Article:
Figure 1
figure 1

Change in subjective thirst and responses to unfairness.

(a) All participants were assigned the Responder role in an UG and faced this proposed division of water. They had received an intravenous infusion of either isotonic or hypertonic saline. (b) The change in subjective thirst induced by the saline infusion is calculated by the difference in subjective thirst at baseline and at testing. In the hypertonic group the degree to which the infusion increased subjective thirst was related to choice, such that a greater increase was seen in those who accepted (6.4±1.7) relative to those who rejected (3.1±1.6; independent samples ttest, t(8) = 3.19, P = 0.013, d = 2.02). Error bars indicate s.e.m.

However, our objective measure of thirst (blood osmolarity) was not related to choice, either when used as the dependent variable or as a covariate in the previous ANOVAs. Furthermore, there was no difference between groups (hypertonic versus isotonic) in the proportion of rejections (likelihood ratio test between groups, Χ2 = 1.16, P>0.25). Thus, although our experiment was primarily designed to ask whether humans behaved as rational self-interest maximisers in an UG with primary reward, together these results present tentative evidence that the primary driver of the self-interested motivation here was subjective, rather than objective, thirst.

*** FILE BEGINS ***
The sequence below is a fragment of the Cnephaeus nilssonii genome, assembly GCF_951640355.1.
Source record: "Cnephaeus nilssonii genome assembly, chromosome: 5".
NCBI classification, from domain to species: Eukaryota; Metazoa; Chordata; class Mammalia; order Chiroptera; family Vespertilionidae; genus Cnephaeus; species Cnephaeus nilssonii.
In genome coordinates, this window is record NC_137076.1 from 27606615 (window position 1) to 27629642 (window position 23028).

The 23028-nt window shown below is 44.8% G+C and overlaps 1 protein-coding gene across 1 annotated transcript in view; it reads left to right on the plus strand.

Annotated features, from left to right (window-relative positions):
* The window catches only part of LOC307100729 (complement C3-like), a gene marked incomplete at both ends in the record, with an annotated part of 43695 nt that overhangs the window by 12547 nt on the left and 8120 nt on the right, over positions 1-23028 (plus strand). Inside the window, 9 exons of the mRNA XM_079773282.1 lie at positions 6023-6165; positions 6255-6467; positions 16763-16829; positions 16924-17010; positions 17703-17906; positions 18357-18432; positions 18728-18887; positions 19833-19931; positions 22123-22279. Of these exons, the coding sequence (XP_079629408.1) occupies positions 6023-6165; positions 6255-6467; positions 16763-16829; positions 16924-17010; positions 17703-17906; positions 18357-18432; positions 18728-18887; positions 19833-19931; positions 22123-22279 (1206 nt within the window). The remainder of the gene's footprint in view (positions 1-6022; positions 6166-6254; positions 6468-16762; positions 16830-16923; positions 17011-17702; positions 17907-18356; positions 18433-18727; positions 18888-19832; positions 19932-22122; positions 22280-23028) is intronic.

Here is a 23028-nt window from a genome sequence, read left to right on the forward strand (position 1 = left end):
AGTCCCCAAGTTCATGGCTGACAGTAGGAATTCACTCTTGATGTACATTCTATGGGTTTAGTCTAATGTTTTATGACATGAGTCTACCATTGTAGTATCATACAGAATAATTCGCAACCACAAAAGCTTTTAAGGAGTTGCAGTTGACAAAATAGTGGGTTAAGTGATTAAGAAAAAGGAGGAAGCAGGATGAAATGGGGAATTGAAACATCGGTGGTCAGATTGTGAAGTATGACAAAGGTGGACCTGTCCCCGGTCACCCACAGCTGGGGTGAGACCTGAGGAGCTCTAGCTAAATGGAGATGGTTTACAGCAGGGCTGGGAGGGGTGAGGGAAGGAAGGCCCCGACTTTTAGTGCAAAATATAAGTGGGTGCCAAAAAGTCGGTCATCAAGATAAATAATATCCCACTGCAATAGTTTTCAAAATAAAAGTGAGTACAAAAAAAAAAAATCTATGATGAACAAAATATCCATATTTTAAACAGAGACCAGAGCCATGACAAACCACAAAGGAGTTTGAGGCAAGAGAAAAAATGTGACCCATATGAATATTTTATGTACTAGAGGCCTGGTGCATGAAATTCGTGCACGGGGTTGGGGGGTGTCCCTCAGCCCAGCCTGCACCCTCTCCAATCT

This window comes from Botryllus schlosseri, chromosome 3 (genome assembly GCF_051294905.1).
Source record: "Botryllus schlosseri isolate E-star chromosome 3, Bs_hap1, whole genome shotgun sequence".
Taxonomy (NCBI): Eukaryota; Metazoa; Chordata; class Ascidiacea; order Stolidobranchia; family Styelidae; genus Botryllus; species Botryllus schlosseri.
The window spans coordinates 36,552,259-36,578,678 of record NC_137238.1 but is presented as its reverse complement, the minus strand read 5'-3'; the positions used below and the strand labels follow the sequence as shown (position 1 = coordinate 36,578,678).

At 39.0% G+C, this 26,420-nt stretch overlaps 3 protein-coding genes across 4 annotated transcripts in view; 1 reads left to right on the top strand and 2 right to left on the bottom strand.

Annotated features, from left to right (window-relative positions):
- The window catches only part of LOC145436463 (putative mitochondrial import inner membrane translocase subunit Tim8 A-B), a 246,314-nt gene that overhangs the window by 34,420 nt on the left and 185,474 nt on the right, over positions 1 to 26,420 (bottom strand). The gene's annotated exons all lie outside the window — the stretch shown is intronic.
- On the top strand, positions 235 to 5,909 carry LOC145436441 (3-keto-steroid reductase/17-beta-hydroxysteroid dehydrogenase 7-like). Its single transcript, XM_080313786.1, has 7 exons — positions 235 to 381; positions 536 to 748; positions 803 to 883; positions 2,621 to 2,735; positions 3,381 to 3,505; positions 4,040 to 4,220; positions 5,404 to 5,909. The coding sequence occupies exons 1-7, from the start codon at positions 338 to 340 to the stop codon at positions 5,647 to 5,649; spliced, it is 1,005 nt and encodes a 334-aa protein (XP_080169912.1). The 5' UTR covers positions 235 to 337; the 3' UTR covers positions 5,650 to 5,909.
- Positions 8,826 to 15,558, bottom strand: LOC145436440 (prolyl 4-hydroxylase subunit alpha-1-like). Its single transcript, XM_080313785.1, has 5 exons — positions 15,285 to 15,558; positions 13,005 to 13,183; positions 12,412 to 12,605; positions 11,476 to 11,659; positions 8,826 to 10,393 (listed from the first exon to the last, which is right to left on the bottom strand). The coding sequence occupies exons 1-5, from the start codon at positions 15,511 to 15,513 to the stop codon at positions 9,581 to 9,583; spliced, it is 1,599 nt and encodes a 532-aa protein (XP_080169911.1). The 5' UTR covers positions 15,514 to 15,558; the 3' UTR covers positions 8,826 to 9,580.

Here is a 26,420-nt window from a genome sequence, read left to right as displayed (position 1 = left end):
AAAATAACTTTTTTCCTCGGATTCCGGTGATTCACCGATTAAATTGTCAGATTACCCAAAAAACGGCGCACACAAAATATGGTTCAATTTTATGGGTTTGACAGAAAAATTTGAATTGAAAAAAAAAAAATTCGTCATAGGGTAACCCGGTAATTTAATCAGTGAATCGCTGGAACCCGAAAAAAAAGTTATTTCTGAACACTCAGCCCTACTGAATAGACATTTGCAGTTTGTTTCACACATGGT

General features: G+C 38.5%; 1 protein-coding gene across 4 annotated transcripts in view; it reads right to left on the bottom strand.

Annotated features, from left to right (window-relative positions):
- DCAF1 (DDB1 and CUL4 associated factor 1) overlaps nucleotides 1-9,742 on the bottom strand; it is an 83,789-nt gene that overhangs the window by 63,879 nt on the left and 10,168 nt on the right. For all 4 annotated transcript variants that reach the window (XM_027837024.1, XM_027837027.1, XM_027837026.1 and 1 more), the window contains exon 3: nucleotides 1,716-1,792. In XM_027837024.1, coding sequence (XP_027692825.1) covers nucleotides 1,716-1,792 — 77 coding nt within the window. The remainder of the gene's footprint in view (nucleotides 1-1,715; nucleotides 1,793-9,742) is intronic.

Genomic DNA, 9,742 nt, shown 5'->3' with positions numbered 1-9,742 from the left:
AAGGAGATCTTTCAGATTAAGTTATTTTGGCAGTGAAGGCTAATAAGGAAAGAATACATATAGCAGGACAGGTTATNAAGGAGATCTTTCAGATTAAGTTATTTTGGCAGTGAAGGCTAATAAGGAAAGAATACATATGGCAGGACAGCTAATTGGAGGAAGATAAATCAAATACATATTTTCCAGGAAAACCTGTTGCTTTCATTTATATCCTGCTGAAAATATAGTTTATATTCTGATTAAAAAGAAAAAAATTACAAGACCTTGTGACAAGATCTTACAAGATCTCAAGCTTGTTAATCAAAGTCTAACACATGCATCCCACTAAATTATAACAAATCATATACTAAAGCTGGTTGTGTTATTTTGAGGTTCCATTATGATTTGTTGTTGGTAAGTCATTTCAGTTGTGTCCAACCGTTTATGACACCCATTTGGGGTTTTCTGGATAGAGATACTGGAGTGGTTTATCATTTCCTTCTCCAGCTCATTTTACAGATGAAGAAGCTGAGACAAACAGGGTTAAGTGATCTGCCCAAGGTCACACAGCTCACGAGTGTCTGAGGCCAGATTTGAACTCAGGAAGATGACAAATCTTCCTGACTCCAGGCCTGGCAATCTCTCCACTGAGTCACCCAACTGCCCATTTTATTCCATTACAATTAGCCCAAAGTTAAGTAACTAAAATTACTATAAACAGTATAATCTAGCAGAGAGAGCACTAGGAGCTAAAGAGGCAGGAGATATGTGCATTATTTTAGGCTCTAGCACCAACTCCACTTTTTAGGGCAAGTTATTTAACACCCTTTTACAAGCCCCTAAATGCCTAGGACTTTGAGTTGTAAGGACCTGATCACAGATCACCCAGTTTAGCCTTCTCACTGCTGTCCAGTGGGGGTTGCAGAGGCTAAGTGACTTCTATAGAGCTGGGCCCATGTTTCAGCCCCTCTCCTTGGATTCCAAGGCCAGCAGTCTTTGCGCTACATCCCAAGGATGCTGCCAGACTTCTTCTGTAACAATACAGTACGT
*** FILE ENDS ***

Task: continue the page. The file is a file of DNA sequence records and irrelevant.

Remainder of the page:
Humans' closest relatives, chimpanzees, appear to be rational self-interest maximisers who do not reject unfair offers in the canonical fairness task, the UG, with primary rewards13. In contrast, here we show that humans remain motivated by fairness even with primary rewards and in a deprived state. Outside such a bargaining context, capuchin monkeys have been reported to be more likely to reject a cucumber slice after seeing that another capuchin has received a more attractive grape14, although we note debate concerning these findings17; for a more general discussion of experiments on social preferences in primates see the review by15. Further, in contrast to that behaviour reported in capuchins14, humans tend not to reject inequitable distributions of money when such rejection would have no effect on the proposer's payoffs, for example in a modification of the UG where rejection does not alter the Proposer's payoff (an “Impunity game”) the rate of rejections is markedly reduced18. Taken together, such work across species and tasks has begun to delineate the particular contexts in which particular species may exhibit particular fairness-related behaviours. We do not suggest that fairness-related behaviours are uniquely human, but that reciprocal fairness (i.e. punishment of others' unfair behaviours) even when bargaining with primary rewards, may be particularly prominent in humans.